Six out of Ten

A survey by YouGov has revealed that only six of the original Ten Commandments in the Old Testament are still seen by most British people as important principles to live by. This is even true of Christians, although they are more likely than the general population as a whole to think any given Commandment remains important. The heart of the 10 commandments is love for God which flows out to love for our neighbour. It seems from the survey that love for our neighbour is definitely something to aspire to, but love for God is an option that’s pretty low down on our list of priorities.

There is some good news in this survey. It shows that what God says corresponds with what most of us know is right, especially when it comes to how we treat one another. To the confounding of scientific materialists, we still have a sense of right and wrong. Ninety-three percent of all surveyed agreed that it is wrong to commit murder and 73% believe it is better not to commit adultery. If we believe God’s ways are good ways, then in our best moments we know deep down that the Ten Commandments set a pattern for life that is essentially good.

Of course, there’s a difference between seeing the Commandments as important principles to live by and how we actually live. But the fact that rules of behaviour are still considered relevant, tells us that morality is something deeply embedded in the human conscience. This sense persists despite the fact that it is distorted in all of us, as can be clearly seen in the case of those Commandments that relate to putting God in charge.

There is not such good news when it comes to the Christians surveyed. They seem almost as confused about the relevance of the Commandments relating to our worship of God as non-Christians. We are sad, but not surprised, that 80% of non-Christians think it is OK to worship idols but the big shock is that more than half of Christians also don’t think this is an essential Commandment. Worse still, a staggering 60% of Christians do not believe we should only worship the one true God. This shows that Christianity can easily become just a set of social protocols for being nice to each other – something that we agree by consensus – and not at its heart a submission to God and putting him first.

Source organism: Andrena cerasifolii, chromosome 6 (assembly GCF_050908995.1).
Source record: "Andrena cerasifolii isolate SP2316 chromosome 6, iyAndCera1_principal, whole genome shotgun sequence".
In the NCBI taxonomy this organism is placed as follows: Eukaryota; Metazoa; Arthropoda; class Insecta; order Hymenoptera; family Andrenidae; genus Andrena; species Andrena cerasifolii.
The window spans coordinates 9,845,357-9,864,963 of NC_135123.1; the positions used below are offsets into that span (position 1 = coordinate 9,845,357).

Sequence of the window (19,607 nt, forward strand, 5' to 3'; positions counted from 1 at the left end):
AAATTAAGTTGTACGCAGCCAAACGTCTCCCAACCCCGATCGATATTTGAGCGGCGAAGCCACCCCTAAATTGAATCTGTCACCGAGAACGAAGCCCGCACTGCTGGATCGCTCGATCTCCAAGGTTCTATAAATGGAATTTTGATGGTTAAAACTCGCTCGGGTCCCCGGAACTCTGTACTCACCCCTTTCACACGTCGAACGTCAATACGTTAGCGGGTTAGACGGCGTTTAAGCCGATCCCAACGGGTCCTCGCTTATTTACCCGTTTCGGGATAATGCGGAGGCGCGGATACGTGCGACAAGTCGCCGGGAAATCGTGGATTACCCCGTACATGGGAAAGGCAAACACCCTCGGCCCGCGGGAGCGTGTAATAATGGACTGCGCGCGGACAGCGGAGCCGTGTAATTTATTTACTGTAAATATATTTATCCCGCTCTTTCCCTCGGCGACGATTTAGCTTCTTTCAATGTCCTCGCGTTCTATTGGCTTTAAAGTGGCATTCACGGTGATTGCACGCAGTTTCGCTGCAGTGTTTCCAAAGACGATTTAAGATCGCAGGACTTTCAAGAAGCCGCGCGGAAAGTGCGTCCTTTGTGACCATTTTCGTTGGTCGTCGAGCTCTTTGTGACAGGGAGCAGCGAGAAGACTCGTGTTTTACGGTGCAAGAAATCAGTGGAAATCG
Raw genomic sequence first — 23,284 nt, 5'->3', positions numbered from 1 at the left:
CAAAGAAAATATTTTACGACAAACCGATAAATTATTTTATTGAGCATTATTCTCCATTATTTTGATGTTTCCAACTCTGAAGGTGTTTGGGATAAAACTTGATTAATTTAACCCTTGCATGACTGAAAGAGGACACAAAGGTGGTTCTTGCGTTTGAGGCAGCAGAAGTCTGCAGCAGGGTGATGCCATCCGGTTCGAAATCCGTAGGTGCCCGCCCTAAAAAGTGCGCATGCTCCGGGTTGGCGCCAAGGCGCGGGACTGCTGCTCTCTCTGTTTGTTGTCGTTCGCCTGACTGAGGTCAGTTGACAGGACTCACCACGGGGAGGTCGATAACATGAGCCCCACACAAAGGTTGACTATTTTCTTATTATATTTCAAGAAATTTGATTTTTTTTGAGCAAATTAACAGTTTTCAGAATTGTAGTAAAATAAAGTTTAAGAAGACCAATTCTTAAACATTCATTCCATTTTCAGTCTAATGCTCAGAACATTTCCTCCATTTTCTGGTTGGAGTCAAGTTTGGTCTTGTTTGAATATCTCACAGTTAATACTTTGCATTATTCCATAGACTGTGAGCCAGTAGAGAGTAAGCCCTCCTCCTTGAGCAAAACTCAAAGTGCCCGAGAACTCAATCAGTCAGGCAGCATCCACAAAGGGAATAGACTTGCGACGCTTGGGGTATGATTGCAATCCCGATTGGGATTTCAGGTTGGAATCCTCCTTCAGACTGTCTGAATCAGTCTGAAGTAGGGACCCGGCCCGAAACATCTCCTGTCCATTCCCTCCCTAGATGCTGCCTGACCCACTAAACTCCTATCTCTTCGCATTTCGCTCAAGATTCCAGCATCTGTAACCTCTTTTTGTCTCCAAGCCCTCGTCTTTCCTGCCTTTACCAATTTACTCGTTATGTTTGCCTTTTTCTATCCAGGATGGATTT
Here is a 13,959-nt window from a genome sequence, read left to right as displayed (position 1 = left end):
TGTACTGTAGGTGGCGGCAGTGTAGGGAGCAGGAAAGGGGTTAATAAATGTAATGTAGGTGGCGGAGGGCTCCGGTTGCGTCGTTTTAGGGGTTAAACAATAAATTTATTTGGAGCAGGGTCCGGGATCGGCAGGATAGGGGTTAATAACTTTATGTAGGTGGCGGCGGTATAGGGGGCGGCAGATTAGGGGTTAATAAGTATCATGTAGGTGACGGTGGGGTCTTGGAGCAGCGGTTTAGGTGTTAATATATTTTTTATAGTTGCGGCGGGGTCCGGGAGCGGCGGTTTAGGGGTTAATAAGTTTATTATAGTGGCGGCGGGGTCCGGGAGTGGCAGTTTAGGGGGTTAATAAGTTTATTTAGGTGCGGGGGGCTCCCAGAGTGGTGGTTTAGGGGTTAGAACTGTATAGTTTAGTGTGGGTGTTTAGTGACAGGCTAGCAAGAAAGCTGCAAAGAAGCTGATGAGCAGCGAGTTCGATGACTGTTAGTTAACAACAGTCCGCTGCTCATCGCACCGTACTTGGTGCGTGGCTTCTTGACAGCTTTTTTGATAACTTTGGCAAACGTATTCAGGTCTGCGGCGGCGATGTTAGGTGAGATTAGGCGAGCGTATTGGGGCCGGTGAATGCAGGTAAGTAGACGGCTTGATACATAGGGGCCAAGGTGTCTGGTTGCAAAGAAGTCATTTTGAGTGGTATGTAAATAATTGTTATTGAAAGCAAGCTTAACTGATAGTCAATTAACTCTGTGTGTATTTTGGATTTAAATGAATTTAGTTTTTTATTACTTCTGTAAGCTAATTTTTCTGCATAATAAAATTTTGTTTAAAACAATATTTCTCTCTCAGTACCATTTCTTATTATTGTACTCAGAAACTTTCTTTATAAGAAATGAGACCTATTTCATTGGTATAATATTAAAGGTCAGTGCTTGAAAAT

What this survey really shows is that we all need a Saviour – one who perfectly kept all of the Commandments in both letter and spirit, and who willingly gave up his life for our failure to worship God with all our heart, mind, soul and strength.

To see this news item on Premier click here. It includes the audio clip of a short interview with Graham Nicholls

There is also an extended interview on UCB here 

 

 

 

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